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Lot seems almost to be included in this family history by chance. And, indeed, his name connotes chance and happenstance. People cast lots, play the lottery, and talk about their “lot in life.” Lot, much like his name, seems to depend on chance as he travels through life. His birth is mysterious and obscure, but he has connections to a great and wealthy family. He has great success in building his flocks and herds, enough that the “land could not not support (he and Abraham) while they stayed together” (Genesis 13:6a), but he doesn’t seem to be able to stay out of trouble. He gets used as a pawn in a territorial war (Genesis 14), and must be rescued by his uncle, only to return to the wicked city of Sodom. Angels must drag him out of the city to rescue him again, when God decides to destroy both Sodom and Gomorrah for their wickedness. Bitter and pouting, Lot becomes a pawn for his own daughters in the aftermath of his rescue, ending his days as a footnote in history, as the ancestor of two of Israel’s fiercest enemies– the Moabites and Ammonites.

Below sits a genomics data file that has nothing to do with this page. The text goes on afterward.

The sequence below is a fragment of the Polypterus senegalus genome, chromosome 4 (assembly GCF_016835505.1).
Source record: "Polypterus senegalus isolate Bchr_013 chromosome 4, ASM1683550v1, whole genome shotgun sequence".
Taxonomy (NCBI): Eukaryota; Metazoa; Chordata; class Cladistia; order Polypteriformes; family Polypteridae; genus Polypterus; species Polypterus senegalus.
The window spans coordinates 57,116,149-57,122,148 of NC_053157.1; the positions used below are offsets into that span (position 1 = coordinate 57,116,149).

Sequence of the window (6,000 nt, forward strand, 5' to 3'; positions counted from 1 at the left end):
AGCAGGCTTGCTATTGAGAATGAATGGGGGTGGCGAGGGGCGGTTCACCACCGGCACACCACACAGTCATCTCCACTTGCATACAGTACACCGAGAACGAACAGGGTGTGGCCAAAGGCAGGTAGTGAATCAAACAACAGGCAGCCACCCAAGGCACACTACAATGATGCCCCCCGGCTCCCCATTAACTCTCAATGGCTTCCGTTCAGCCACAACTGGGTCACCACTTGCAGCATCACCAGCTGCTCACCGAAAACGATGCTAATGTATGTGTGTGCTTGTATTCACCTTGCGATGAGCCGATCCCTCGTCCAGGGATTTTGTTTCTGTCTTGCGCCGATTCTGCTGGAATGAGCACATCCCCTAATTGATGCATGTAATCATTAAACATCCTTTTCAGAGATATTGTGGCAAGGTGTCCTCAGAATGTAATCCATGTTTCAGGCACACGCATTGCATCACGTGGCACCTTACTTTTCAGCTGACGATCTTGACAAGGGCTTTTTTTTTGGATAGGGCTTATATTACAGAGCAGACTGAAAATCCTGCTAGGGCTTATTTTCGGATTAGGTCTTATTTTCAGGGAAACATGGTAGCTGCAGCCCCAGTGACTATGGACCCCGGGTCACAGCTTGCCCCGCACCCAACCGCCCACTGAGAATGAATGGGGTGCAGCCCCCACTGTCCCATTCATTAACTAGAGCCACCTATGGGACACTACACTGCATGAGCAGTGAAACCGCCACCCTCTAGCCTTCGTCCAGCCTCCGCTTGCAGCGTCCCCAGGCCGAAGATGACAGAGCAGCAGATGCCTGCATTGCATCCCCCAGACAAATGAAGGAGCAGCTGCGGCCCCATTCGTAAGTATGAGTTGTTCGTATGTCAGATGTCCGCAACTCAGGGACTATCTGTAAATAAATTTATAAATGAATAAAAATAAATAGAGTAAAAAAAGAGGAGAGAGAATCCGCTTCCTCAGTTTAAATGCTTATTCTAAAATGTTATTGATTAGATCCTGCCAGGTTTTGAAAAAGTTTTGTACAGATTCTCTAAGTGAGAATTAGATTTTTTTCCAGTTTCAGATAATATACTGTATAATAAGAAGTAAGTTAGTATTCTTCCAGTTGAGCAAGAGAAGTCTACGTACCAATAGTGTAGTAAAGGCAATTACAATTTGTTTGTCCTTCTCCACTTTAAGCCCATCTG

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Why is the story of Lot woven into the chronicles of Abraham? What can we learn from his character and life story? How does Lot play a part in the genealogy of Jesus?

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I’ve challenged myself to learn more–may I pray that you might do the same? Nothing about Lot’s story is written without some purpose–let’s search out what a “lot” God has to share with us in the life of this one man.

He Already Knows..

Prayer is a wonderful thing; sometimes it’s also a curious thing. Why do we pray to a God who is omniscient? If He already knows our needs, why do we bother to ask? If He already knows everything we’ve done, why do we need to confess? If He already knows about my neighbor’s cancer, why do I start a prayer chain?

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Prayer is much more than sharing information with God. It is sharing my heart with God. What I pray, who I pray for, how and when and even where I pray– all come from my heart. God knows the information. He knows my heart, too. But He longs for me to take the time and effort to share it with Him (and to listen to His response!). God doesn’t want to be the one I turn to when I’ve tried all the other options. He is my Father, and He wants me to come to Him at every opportunity.